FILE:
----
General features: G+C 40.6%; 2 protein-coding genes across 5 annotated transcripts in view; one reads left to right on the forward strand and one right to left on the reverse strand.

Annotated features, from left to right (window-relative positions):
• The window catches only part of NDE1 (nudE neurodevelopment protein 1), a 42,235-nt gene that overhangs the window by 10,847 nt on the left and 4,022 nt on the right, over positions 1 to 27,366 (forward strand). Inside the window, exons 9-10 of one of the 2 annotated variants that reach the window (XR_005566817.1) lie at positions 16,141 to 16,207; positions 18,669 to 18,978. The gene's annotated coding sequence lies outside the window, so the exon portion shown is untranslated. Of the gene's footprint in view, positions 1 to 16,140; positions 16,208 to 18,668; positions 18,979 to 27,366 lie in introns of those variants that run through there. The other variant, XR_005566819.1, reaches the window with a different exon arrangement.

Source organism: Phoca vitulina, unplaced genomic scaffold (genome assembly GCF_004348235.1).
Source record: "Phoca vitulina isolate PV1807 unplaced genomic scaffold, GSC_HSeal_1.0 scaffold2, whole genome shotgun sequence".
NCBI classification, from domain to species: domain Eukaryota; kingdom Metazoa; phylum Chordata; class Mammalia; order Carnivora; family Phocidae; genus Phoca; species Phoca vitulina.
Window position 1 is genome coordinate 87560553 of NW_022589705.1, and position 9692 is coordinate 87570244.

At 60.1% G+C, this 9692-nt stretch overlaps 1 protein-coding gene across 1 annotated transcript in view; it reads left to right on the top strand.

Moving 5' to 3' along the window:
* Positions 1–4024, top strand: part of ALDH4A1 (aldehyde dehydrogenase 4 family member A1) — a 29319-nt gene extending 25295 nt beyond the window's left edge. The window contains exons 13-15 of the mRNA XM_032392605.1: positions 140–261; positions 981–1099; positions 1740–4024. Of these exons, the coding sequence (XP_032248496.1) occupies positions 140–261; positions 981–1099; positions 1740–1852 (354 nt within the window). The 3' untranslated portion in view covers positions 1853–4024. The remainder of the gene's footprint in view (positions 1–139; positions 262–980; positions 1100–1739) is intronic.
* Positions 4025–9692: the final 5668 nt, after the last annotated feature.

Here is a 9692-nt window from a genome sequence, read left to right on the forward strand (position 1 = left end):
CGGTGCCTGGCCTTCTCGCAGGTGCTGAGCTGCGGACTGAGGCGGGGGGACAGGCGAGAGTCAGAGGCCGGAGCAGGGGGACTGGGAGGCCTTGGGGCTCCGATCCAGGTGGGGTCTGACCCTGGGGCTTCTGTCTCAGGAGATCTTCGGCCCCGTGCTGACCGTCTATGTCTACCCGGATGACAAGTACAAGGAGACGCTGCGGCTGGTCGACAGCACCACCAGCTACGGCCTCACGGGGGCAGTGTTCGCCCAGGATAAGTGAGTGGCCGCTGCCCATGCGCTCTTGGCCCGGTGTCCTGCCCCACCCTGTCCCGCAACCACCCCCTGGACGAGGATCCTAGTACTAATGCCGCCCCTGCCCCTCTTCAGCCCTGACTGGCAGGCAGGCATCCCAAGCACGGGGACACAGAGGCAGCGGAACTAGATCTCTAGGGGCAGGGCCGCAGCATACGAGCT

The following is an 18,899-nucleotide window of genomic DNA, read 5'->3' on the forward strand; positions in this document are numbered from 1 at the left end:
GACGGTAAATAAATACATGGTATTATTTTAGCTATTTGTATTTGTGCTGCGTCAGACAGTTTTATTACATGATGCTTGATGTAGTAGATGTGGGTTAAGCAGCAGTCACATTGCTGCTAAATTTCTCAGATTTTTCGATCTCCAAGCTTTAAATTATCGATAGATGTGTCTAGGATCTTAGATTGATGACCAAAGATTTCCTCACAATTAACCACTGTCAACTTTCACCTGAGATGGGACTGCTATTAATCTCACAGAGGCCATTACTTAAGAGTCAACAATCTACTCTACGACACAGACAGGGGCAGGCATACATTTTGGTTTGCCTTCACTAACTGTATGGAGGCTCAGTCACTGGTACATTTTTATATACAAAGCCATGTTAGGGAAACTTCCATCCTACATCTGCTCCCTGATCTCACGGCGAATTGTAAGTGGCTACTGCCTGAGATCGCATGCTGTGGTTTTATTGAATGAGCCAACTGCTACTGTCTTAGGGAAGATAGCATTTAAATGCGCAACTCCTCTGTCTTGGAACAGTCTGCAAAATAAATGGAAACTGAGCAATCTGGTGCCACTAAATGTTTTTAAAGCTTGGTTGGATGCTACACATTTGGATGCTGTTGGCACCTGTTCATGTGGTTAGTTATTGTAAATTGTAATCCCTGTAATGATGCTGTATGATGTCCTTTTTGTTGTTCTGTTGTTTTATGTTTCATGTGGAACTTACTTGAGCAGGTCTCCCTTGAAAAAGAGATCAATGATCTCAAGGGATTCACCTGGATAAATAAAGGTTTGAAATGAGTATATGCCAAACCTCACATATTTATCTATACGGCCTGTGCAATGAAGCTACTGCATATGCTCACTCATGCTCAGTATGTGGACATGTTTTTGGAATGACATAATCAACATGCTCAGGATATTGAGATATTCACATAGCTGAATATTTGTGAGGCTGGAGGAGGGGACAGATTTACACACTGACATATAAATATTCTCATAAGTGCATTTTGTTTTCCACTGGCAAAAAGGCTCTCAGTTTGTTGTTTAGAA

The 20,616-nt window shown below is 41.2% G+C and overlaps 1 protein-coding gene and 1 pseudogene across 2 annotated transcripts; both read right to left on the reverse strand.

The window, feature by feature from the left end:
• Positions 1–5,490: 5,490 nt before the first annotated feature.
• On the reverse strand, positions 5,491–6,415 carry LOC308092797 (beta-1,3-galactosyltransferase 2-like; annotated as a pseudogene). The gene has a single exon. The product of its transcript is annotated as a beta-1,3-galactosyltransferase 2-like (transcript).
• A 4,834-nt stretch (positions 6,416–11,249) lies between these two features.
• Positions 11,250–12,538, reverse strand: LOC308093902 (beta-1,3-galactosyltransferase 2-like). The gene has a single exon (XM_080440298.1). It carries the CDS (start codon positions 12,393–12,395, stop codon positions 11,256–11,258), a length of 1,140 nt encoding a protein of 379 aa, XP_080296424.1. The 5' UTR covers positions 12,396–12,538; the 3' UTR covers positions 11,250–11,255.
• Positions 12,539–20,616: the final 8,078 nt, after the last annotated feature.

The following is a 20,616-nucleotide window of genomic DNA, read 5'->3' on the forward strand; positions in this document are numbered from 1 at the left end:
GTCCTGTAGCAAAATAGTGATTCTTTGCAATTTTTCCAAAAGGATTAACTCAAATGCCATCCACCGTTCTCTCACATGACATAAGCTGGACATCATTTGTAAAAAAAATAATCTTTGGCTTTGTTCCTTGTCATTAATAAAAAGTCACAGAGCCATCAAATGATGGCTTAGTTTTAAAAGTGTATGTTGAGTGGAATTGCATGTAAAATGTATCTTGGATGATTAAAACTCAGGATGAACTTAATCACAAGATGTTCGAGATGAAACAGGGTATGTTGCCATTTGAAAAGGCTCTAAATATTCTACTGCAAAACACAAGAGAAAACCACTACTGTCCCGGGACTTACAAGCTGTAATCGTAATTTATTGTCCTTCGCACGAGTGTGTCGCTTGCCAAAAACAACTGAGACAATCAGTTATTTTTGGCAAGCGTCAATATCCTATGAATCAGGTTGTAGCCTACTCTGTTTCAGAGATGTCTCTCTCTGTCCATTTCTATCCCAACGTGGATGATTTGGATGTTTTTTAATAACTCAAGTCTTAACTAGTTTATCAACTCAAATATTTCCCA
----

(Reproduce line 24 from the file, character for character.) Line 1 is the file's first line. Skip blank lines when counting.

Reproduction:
GTCCTGTAGCAAAATAGTGATTCTTTGCAATTTTTCCAAAAGGATTAACTCAAATGCCATCCACCGTTCTCTCACATGACATAAGCTGGACATCATTTGTAAAAAAAATAATCTTTGGCTTTGTTCCTTGTCATTAATAAAAAGTCACAGAGCCATCAAATGATGGCTTAGTTTTAAAAGTGTATGTTGAGTGGAATTGCATGTAAAATGTATCTTGGATGATTAAAACTCAGGATGAACTTAATCACAAGATGTTCGAGATGAAACAGGGTATGTTGCCATTTGAAAAGGCTCTAAATATTCTACTGCAAAACACAAGAGAAAACCACTACTGTCCCGGGACTTACAAGCTGTAATCGTAATTTATTGTCCTTCGCACGAGTGTGTCGCTTGCCAAAAACAACTGAGACAATCAGTTATTTTTGGCAAGCGTCAATATCCTATGAATCAGGTTGTAGCCTACTCTGTTTCAGAGATGTCTCTCTCTGTCCATTTCTATCCCAACGTGGATGATTTGGATGTTTTTTAATAACTCAAGTCTTAACTAGTTTATCAACTCAAATATTTCCCA